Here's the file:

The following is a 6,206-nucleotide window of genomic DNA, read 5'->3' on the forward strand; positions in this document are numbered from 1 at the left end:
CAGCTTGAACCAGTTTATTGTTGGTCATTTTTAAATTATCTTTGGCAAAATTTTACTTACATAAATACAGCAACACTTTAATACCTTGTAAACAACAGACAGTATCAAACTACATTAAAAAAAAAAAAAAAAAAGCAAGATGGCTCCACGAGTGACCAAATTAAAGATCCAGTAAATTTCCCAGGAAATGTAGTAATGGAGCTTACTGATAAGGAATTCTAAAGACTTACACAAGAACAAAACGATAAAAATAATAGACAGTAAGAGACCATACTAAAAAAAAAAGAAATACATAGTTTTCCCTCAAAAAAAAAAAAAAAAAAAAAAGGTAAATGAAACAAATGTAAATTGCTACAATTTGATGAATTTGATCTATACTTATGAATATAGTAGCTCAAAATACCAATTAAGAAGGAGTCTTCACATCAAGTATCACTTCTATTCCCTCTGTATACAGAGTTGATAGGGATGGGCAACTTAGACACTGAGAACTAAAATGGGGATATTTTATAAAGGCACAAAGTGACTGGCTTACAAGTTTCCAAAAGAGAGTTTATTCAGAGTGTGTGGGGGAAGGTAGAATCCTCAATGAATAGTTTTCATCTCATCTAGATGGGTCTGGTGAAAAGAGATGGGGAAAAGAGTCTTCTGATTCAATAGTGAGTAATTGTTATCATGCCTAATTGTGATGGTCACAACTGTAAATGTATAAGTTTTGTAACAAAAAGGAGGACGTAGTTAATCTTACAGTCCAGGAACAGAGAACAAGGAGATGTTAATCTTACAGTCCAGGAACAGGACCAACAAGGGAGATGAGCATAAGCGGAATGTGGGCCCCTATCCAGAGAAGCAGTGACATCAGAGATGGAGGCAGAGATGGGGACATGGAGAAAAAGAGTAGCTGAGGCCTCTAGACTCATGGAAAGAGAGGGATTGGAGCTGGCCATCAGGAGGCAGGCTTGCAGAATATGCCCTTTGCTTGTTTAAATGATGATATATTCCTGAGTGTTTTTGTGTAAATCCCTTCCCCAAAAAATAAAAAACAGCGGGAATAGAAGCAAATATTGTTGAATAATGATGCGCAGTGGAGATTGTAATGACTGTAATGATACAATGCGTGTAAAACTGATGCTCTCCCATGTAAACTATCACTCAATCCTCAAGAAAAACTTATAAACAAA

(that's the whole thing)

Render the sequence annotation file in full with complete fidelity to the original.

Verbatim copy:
The following is a 6,206-nucleotide window of genomic DNA, read 5'->3' on the forward strand; positions in this document are numbered from 1 at the left end:
CAGCTTGAACCAGTTTATTGTTGGTCATTTTTAAATTATCTTTGGCAAAATTTTACTTACATAAATACAGCAACACTTTAATACCTTGTAAACAACAGACAGTATCAAACTACATTAAAAAAAAAAAAAAAAAAGCAAGATGGCTCCACGAGTGACCAAATTAAAGATCCAGTAAATTTCCCAGGAAATGTAGTAATGGAGCTTACTGATAAGGAATTCTAAAGACTTACACAAGAACAAAACGATAAAAATAATAGACAGTAAGAGACCATACTAAAAAAAAAAGAAATACATAGTTTTCCCTCAAAAAAAAAAAAAAAAAAAAAAGGTAAATGAAACAAATGTAAATTGCTACAATTTGATGAATTTGATCTATACTTATGAATATAGTAGCTCAAAATACCAATTAAGAAGGAGTCTTCACATCAAGTATCACTTCTATTCCCTCTGTATACAGAGTTGATAGGGATGGGCAACTTAGACACTGAGAACTAAAATGGGGATATTTTATAAAGGCACAAAGTGACTGGCTTACAAGTTTCCAAAAGAGAGTTTATTCAGAGTGTGTGGGGGAAGGTAGAATCCTCAATGAATAGTTTTCATCTCATCTAGATGGGTCTGGTGAAAAGAGATGGGGAAAAGAGTCTTCTGATTCAATAGTGAGTAATTGTTATCATGCCTAATTGTGATGGTCACAACTGTAAATGTATAAGTTTTGTAACAAAAAGGAGGACGTAGTTAATCTTACAGTCCAGGAACAGAGAACAAGGAGATGTTAATCTTACAGTCCAGGAACAGGACCAACAAGGGAGATGAGCATAAGCGGAATGTGGGCCCCTATCCAGAGAAGCAGTGACATCAGAGATGGAGGCAGAGATGGGGACATGGAGAAAAAGAGTAGCTGAGGCCTCTAGACTCATGGAAAGAGAGGGATTGGAGCTGGCCATCAGGAGGCAGGCTTGCAGAATATGCCCTTTGCTTGTTTAAATGATGATATATTCCTGAGTGTTTTTGTGTAAATCCCTTCCCCAAAAAATAAAAAACAGCGGGAATAGAAGCAAATATTGTTGAATAATGATGCGCAGTGGAGATTGTAATGACTGTAATGATACAATGCGTGTAAAACTGATGCTCTCCCATGTAAACTATCACTCAATCCTCAAGAAAAACTTATAAACAAA